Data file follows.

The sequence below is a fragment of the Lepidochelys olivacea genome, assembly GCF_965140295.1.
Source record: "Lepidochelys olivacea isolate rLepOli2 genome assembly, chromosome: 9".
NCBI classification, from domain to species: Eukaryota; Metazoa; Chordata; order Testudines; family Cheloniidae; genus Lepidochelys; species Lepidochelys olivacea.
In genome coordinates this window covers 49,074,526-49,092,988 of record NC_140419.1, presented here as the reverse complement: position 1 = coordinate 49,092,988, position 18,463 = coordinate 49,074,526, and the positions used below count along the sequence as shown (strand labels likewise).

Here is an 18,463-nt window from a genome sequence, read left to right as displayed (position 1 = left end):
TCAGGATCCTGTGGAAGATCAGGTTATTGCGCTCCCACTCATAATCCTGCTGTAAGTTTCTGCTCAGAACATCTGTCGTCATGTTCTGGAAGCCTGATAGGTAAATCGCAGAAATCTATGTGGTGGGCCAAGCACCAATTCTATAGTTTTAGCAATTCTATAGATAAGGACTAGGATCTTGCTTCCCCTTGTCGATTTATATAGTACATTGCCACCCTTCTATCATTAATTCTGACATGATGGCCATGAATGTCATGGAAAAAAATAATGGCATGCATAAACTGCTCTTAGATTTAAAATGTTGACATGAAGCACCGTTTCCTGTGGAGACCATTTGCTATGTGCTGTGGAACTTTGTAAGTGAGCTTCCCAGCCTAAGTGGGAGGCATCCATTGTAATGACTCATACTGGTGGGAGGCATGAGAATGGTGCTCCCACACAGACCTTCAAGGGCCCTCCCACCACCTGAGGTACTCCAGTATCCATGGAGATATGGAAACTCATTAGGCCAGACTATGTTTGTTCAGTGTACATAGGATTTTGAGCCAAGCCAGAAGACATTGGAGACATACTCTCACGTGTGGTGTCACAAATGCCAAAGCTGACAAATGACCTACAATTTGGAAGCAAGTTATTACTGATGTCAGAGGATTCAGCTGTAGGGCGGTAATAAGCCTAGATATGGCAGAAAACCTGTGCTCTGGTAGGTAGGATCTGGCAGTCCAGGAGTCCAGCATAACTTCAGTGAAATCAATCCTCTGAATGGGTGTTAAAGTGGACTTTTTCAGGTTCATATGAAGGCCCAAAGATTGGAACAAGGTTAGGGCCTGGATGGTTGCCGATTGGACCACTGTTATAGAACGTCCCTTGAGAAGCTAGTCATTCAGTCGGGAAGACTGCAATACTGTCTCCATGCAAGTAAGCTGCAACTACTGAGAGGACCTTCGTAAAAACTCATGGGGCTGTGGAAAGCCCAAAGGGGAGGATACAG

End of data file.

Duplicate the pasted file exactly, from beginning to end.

The sequence below is a fragment of the Lepidochelys olivacea genome, assembly GCF_965140295.1.
Source record: "Lepidochelys olivacea isolate rLepOli2 genome assembly, chromosome: 9".
NCBI classification, from domain to species: Eukaryota; Metazoa; Chordata; order Testudines; family Cheloniidae; genus Lepidochelys; species Lepidochelys olivacea.
In genome coordinates this window covers 49,074,526-49,092,988 of record NC_140419.1, presented here as the reverse complement: position 1 = coordinate 49,092,988, position 18,463 = coordinate 49,074,526, and the positions used below count along the sequence as shown (strand labels likewise).

Here is an 18,463-nt window from a genome sequence, read left to right as displayed (position 1 = left end):
TCAGGATCCTGTGGAAGATCAGGTTATTGCGCTCCCACTCATAATCCTGCTGTAAGTTTCTGCTCAGAACATCTGTCGTCATGTTCTGGAAGCCTGATAGGTAAATCGCAGAAATCTATGTGGTGGGCCAAGCACCAATTCTATAGTTTTAGCAATTCTATAGATAAGGACTAGGATCTTGCTTCCCCTTGTCGATTTATATAGTACATTGCCACCCTTCTATCATTAATTCTGACATGATGGCCATGAATGTCATGGAAAAAAATAATGGCATGCATAAACTGCTCTTAGATTTAAAATGTTGACATGAAGCACCGTTTCCTGTGGAGACCATTTGCTATGTGCTGTGGAACTTTGTAAGTGAGCTTCCCAGCCTAAGTGGGAGGCATCCATTGTAATGACTCATACTGGTGGGAGGCATGAGAATGGTGCTCCCACACAGACCTTCAAGGGCCCTCCCACCACCTGAGGTACTCCAGTATCCATGGAGATATGGAAACTCATTAGGCCAGACTATGTTTGTTCAGTGTACATAGGATTTTGAGCCAAGCCAGAAGACATTGGAGACATACTCTCACGTGTGGTGTCACAAATGCCAAAGCTGACAAATGACCTACAATTTGGAAGCAAGTTATTACTGATGTCAGAGGATTCAGCTGTAGGGCGGTAATAAGCCTAGATATGGCAGAAAACCTGTGCTCTGGTAGGTAGGATCTGGCAGTCCAGGAGTCCAGCATAACTTCAGTGAAATCAATCCTCTGAATGGGTGTTAAAGTGGACTTTTTCAGGTTCATATGAAGGCCCAAAGATTGGAACAAGGTTAGGGCCTGGATGGTTGCCGATTGGACCACTGTTATAGAACGTCCCTTGAGAAGCTAGTCATTCAGTCGGGAAGACTGCAATACTGTCTCCATGCAAGTAAGCTGCAACTACTGAGAGGACCTTCGTAAAAACTCATGGGGCTGTGGAAAGCCCAAAGGGGAGGATACAG